'Shadow' Supply Of Foreclosures May Delay Housing's Recovery

dave_donhoffMarch 25, 2009

'Shadow' Supply Of Foreclosures May Delay Housing's Recovery

'Shadow' Supply Of Foreclosures May Delay Housing's Recovery

http://www.investors.com/editorial/IBDArticles.asp?artsec=16&issue=20090324

<_snip>
Even as a few rays of hope peek out for housing, a dark cloud of unlisted and unsold foreclosed homes threatens to further delay a recovery and undermine lenders' financials.

The government is riding in with new programs almost every week, including Monday, that may rescue lenders. But they also cause paralysis in the short term.

Lenders are holding "between 600,000 and 700,000 residential properties that are not on the multiple listing service (MLS)," said Rick Sharga, senior vice president at RealtyTrac, a foreclosure listing firm in Irvine, Calif.

<_>

'Shadow' Supply Of Foreclosures May Delay Housing's Recovery

http://www.investors.com/editorial/IBDArticles.asp?artsec=16&issue=20090324

The medicine is poisoning the patient.... but we knew that, didn't we?

Dave

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chrisdoc

Can't the CEOs of these companies be proscecuted under SOX for not reasonably writing down the value of these houses? Put a couple CEOs in jail and that will get things moving!

It is interesting that they used the phrase "shadow inventory" because I heard that phrase used for something else about a month ago. Apparently the majority of buyers of the forclosures that are actually selling are "investors" that think they are getting a good deal. So they plan on selling those houses "when the market turns around". I don't have the numbers but there is an additional group of houses in the "shadow inventory".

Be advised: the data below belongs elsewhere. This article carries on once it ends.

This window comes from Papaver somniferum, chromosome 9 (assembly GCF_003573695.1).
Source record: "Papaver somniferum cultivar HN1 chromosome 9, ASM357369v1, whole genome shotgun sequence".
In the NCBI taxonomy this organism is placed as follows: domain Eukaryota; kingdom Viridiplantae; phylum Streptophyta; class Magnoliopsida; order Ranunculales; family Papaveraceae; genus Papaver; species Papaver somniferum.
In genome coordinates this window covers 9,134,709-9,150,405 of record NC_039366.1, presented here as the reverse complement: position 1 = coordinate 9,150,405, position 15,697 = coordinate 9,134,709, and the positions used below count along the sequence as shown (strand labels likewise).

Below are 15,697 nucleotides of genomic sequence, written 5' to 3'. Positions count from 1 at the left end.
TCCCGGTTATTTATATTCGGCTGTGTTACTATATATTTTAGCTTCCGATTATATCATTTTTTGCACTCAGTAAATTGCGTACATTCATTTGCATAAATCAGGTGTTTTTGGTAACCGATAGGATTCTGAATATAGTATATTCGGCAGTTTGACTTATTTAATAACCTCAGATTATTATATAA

The way to determine the value of something is to put it on an auction block and see what it sells for. Just because you don't like the price or agree with it doesn't mean that it isn't the correct price.

    Bookmark   March 27, 2009 at 8:01AM
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dave_donhoff

Chris,
I agree, agree, and agree!
Dave Donhoff
Leverage Planner

    Bookmark   March 27, 2009 at 2:10PM
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triciae

"...not reasonably writing down the value of these houses?"

I have no idea what Citi or BAC are doing but I know at DH's bank they order appraisals just before the foreclosure sale. That appraisal is good for one year. Then, based on the appraisal, charge-off is determined.

If there's a BK or some other situation where they're sure some kind of loss will be incurred they charge-off sooner but the norm to receive an appraisal is about 6 weeks before the foreclosure sale. The appraisal has to be as current as possible at the time of the sale or a Court could deem the sale not "commercially reasonable".

During the last housing bust the Feds tried to get us to appraise every six months...it didn't work. We just couldn't keep up. We'd no sooner receive the appraisal & it was time to order a new one.

/tricia

    Bookmark   March 27, 2009 at 2:19PM
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